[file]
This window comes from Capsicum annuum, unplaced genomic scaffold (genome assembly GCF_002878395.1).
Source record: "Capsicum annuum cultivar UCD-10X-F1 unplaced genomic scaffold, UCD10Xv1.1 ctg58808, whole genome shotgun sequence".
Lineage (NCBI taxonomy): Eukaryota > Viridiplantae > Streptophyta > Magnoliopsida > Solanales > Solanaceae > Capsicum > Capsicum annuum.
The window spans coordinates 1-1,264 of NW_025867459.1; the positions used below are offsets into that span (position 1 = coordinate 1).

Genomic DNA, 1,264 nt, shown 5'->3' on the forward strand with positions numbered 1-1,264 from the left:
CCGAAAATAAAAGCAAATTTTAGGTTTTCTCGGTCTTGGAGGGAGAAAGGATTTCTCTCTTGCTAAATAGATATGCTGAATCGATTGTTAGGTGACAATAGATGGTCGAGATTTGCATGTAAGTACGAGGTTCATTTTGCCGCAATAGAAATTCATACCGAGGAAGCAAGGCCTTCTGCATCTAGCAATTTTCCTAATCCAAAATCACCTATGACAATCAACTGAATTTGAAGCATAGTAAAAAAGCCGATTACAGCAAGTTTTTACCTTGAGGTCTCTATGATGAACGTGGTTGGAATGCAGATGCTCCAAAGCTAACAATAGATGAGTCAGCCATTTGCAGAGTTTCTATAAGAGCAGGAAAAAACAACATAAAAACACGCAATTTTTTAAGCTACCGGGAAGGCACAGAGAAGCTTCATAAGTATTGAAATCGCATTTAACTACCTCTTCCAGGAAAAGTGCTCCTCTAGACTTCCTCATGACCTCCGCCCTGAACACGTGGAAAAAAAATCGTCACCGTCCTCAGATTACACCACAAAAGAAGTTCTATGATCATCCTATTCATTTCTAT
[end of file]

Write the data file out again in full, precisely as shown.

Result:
This window comes from Capsicum annuum, unplaced genomic scaffold (genome assembly GCF_002878395.1).
Source record: "Capsicum annuum cultivar UCD-10X-F1 unplaced genomic scaffold, UCD10Xv1.1 ctg58808, whole genome shotgun sequence".
Lineage (NCBI taxonomy): Eukaryota > Viridiplantae > Streptophyta > Magnoliopsida > Solanales > Solanaceae > Capsicum > Capsicum annuum.
The window spans coordinates 1-1,264 of NW_025867459.1; the positions used below are offsets into that span (position 1 = coordinate 1).

Genomic DNA, 1,264 nt, shown 5'->3' on the forward strand with positions numbered 1-1,264 from the left:
CCGAAAATAAAAGCAAATTTTAGGTTTTCTCGGTCTTGGAGGGAGAAAGGATTTCTCTCTTGCTAAATAGATATGCTGAATCGATTGTTAGGTGACAATAGATGGTCGAGATTTGCATGTAAGTACGAGGTTCATTTTGCCGCAATAGAAATTCATACCGAGGAAGCAAGGCCTTCTGCATCTAGCAATTTTCCTAATCCAAAATCACCTATGACAATCAACTGAATTTGAAGCATAGTAAAAAAGCCGATTACAGCAAGTTTTTACCTTGAGGTCTCTATGATGAACGTGGTTGGAATGCAGATGCTCCAAAGCTAACAATAGATGAGTCAGCCATTTGCAGAGTTTCTATAAGAGCAGGAAAAAACAACATAAAAACACGCAATTTTTTAAGCTACCGGGAAGGCACAGAGAAGCTTCATAAGTATTGAAATCGCATTTAACTACCTCTTCCAGGAAAAGTGCTCCTCTAGACTTCCTCATGACCTCCGCCCTGAACACGTGGAAAAAAAATCGTCACCGTCCTCAGATTACACCACAAAAGAAGTTCTATGATCATCCTATTCATTTCTAT